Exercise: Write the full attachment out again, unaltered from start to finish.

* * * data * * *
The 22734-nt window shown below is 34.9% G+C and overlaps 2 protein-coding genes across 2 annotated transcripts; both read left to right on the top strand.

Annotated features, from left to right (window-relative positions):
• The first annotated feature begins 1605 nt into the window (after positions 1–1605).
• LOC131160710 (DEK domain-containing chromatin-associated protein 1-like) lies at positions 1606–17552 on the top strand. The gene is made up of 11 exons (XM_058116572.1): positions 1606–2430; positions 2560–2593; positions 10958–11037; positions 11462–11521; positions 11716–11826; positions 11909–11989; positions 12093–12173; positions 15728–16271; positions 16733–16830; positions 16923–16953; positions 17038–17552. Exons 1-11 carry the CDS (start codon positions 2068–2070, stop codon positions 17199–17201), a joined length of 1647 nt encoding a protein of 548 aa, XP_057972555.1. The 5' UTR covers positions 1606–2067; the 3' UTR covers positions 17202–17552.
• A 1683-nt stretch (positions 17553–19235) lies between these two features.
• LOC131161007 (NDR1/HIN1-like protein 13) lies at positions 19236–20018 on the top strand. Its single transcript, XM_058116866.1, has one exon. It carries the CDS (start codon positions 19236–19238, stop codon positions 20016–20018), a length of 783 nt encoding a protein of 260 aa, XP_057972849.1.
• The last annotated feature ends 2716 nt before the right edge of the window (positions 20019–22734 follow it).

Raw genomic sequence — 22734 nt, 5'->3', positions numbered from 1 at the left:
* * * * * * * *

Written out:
The 22734-nt window shown below is 34.9% G+C and overlaps 2 protein-coding genes across 2 annotated transcripts; both read left to right on the top strand.

Annotated features, from left to right (window-relative positions):
• The first annotated feature begins 1605 nt into the window (after positions 1–1605).
• LOC131160710 (DEK domain-containing chromatin-associated protein 1-like) lies at positions 1606–17552 on the top strand. The gene is made up of 11 exons (XM_058116572.1): positions 1606–2430; positions 2560–2593; positions 10958–11037; positions 11462–11521; positions 11716–11826; positions 11909–11989; positions 12093–12173; positions 15728–16271; positions 16733–16830; positions 16923–16953; positions 17038–17552. Exons 1-11 carry the CDS (start codon positions 2068–2070, stop codon positions 17199–17201), a joined length of 1647 nt encoding a protein of 548 aa, XP_057972555.1. The 5' UTR covers positions 1606–2067; the 3' UTR covers positions 17202–17552.
• A 1683-nt stretch (positions 17553–19235) lies between these two features.
• LOC131161007 (NDR1/HIN1-like protein 13) lies at positions 19236–20018 on the top strand. Its single transcript, XM_058116866.1, has one exon. It carries the CDS (start codon positions 19236–19238, stop codon positions 20016–20018), a length of 783 nt encoding a protein of 260 aa, XP_057972849.1.
• The last annotated feature ends 2716 nt before the right edge of the window (positions 20019–22734 follow it).

Raw genomic sequence — 22734 nt, 5'->3', positions numbered from 1 at the left: